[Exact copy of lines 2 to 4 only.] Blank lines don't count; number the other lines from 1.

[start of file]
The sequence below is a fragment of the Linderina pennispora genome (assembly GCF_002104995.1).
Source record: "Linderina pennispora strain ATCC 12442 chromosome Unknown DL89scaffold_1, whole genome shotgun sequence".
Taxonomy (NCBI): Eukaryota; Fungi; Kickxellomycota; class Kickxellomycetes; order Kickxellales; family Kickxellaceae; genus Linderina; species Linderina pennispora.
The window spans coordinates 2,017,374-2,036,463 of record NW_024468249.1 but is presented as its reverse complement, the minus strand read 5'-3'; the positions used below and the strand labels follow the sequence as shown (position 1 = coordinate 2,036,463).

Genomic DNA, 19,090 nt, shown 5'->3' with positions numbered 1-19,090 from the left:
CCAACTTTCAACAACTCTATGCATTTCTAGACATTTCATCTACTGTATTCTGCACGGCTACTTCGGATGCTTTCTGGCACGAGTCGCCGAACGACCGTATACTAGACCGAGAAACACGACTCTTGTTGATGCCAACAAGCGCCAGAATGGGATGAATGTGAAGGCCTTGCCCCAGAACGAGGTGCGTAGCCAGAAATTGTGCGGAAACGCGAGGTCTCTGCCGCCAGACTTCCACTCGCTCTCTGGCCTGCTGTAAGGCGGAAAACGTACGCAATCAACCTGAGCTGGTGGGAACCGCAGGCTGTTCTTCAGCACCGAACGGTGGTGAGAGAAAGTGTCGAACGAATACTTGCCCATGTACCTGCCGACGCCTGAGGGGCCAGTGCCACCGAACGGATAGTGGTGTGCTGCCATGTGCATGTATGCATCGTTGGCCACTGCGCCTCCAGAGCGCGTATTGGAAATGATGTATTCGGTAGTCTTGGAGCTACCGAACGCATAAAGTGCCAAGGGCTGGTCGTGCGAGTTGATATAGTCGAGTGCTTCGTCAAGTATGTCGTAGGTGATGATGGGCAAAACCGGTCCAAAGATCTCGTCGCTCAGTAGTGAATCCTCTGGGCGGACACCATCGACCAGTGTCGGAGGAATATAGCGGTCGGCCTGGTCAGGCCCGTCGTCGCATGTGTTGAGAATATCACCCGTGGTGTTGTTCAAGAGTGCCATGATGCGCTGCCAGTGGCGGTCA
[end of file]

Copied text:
Source record: "Linderina pennispora strain ATCC 12442 chromosome Unknown DL89scaffold_1, whole genome shotgun sequence".
Taxonomy (NCBI): Eukaryota; Fungi; Kickxellomycota; class Kickxellomycetes; order Kickxellales; family Kickxellaceae; genus Linderina; species Linderina pennispora.
The window spans coordinates 2,017,374-2,036,463 of record NW_024468249.1 but is presented as its reverse complement, the minus strand read 5'-3'; the positions used below and the strand labels follow the sequence as shown (position 1 = coordinate 2,036,463).